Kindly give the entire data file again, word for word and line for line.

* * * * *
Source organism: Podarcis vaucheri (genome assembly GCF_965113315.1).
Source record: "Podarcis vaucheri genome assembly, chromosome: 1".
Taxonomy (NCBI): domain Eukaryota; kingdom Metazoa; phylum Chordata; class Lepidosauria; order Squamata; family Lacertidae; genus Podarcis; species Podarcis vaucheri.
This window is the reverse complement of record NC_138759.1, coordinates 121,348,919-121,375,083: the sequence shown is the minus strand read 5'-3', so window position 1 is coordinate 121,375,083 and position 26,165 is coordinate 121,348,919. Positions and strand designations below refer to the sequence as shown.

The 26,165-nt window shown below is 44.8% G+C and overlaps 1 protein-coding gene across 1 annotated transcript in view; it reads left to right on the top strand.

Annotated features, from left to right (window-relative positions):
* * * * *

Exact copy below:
Source organism: Podarcis vaucheri (genome assembly GCF_965113315.1).
Source record: "Podarcis vaucheri genome assembly, chromosome: 1".
Taxonomy (NCBI): domain Eukaryota; kingdom Metazoa; phylum Chordata; class Lepidosauria; order Squamata; family Lacertidae; genus Podarcis; species Podarcis vaucheri.
This window is the reverse complement of record NC_138759.1, coordinates 121,348,919-121,375,083: the sequence shown is the minus strand read 5'-3', so window position 1 is coordinate 121,375,083 and position 26,165 is coordinate 121,348,919. Positions and strand designations below refer to the sequence as shown.

The 26,165-nt window shown below is 44.8% G+C and overlaps 1 protein-coding gene across 1 annotated transcript in view; it reads left to right on the top strand.

Annotated features, from left to right (window-relative positions):